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Tips For Successful Climb

Tips For Successful Climb

The first point is very important for avoiding altitude sickness and your guides will likely keep reminding you:

Keep drinking! It’s very easy to dehydrate at altitude without noticing. The air is very dry so you breathe off more moisture. Also, your body adjusts to the high altitude by eliminating more water. Keep replacing it.

Also,  make sure you eat plenty! Most people lose their appetite at altitude, but the cold weather and the long days mean your body burns through a lot of calories. Keep replacing them. You will need them. High carbohydrate foods are better than fatty foods. (Any good tour operator will have considered that in their shopping and meal planning.)

And keep warm! The correct gear is a must, not just because shivering isn’t nice and hypothermia dangerous, but also because staying nice and toasty will lessen your risk of succumbing to altitude sickness.

Keep your day pack light. Only take what you really need. Every extra kilo needs extra oxygen to carry.

And last but not least, avoid alcohol, tobacco, and most definitely do not touch sleeping tablets! Or you may not wake up again…

And that’s about it. Even if you are not in a position to afford extra preparation for the altitude (e.g. a Mt. Meru climb), if you are healthy, pick a good route and operator, arrive a couple of days early and take on board all of the above tips, you have a very good chance of making it to the summit.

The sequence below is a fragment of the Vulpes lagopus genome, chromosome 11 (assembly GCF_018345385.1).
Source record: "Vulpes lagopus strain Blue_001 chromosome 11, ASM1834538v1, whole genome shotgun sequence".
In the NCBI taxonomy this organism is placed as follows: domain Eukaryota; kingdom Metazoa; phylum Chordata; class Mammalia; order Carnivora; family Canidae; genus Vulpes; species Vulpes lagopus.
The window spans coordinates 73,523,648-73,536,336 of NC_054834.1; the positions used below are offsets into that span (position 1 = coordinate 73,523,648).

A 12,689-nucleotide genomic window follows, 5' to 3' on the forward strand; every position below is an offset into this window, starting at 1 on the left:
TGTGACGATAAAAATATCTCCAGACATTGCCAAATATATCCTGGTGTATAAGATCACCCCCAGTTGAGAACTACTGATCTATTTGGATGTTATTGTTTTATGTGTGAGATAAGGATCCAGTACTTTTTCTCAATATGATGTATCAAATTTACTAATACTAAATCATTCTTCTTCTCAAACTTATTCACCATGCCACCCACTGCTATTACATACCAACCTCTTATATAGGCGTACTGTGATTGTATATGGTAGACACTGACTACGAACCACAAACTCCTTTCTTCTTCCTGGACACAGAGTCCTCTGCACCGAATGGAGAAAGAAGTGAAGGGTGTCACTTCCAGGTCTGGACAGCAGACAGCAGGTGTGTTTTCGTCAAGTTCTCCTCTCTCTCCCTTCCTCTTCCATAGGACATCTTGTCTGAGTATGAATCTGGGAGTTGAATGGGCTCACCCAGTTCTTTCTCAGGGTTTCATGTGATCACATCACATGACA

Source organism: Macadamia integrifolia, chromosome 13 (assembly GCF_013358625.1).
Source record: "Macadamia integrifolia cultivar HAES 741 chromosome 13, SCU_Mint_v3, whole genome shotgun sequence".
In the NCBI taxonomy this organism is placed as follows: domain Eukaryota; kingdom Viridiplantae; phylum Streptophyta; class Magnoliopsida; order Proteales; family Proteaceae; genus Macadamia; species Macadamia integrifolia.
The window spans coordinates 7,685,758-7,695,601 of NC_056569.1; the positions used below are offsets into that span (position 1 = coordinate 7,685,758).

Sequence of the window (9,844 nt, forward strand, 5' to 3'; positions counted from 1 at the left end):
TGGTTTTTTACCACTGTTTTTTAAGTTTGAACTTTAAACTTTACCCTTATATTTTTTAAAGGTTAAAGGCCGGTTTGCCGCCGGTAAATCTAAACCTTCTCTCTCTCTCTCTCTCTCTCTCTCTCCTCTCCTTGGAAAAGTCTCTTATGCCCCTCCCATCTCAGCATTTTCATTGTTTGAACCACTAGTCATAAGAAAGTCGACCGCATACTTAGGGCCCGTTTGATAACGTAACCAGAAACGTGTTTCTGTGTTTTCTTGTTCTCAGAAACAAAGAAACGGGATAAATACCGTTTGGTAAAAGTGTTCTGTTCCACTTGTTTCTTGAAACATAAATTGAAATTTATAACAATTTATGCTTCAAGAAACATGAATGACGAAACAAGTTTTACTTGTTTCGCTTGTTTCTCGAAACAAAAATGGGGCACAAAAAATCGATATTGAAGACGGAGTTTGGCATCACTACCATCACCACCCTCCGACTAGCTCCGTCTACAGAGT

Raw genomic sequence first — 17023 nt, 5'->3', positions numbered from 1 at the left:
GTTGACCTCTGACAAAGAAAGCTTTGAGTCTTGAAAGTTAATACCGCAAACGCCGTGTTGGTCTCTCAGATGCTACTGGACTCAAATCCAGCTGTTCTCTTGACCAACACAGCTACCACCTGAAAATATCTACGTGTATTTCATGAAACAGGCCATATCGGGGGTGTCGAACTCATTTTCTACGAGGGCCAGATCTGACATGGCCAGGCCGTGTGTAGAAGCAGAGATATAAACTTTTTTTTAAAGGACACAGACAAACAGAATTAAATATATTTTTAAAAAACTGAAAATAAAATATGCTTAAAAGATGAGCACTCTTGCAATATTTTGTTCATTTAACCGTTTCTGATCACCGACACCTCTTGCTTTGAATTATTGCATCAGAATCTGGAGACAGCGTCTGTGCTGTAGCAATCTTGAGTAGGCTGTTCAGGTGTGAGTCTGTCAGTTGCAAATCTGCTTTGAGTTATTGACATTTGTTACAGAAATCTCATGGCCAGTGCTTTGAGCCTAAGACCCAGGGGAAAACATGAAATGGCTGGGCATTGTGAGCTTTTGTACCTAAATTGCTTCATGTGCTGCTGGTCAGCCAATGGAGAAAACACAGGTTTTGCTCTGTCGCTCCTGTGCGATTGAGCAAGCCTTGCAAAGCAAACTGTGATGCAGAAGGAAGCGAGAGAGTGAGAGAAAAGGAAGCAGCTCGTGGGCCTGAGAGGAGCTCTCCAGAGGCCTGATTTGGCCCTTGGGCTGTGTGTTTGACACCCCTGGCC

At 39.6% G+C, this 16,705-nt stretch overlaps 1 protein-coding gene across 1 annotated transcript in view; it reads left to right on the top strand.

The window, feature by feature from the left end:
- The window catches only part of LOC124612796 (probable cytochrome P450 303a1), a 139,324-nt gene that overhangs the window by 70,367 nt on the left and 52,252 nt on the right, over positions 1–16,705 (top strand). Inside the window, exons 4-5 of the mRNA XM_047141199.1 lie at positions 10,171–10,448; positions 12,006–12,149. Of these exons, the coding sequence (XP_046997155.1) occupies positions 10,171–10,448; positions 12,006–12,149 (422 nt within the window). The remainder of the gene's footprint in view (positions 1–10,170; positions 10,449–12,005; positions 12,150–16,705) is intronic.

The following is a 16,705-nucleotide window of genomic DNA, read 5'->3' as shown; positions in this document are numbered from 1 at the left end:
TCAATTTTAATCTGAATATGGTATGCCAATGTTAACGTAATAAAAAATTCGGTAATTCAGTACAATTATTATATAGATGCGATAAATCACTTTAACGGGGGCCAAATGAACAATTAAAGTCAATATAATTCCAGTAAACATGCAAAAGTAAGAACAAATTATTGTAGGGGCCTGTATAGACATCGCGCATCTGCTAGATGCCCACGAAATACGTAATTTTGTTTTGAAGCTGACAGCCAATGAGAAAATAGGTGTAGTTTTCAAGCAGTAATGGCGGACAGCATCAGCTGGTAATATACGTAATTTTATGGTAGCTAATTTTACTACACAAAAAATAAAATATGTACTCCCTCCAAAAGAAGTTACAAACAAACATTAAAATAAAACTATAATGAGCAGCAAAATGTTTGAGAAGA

There is nothing quite like Kilimanjaro anywhere else on earth. The world’s tallest freestanding mountain and the only place on land where you can clearly see the curvature of the earth! It is a challenge, no doubt, but the rewards are immense – the friendly welcome and endless encouragement from the Kilimanjaro guides and porters, the endemic fauna, the history, geology and local mythology, and the warmth of the sun rising over Africa, climbing slowly above the summit of Mawenzi and catching the glacial ice that accompanies you along the crater rim to a namely Uhuru Peak (the Kilimanjaro) 5895m.

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 You are responsible for bringing personal gear and equipment while communal equipment (tents, food, cooking items, etc.) is provided free. Below is a gear list of required, recommended and optional items to bring on your climb but if you don’t have one, you can hire from us by the price shown below.

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 Most people prepare for Kilimanjaro climb with fitness training. While getting reasonably fit makes sense, the gym workouts or sprinting up flights of stair etc. will not prepare your body for the demands of a Kilimanjaro climb. You need to get your body used to walk for several hours in the uneven country, for several days. But any fitness training beyond that will not increase your chances to reach the summit. It’s the attitude that will get you, not your lack of fitness.

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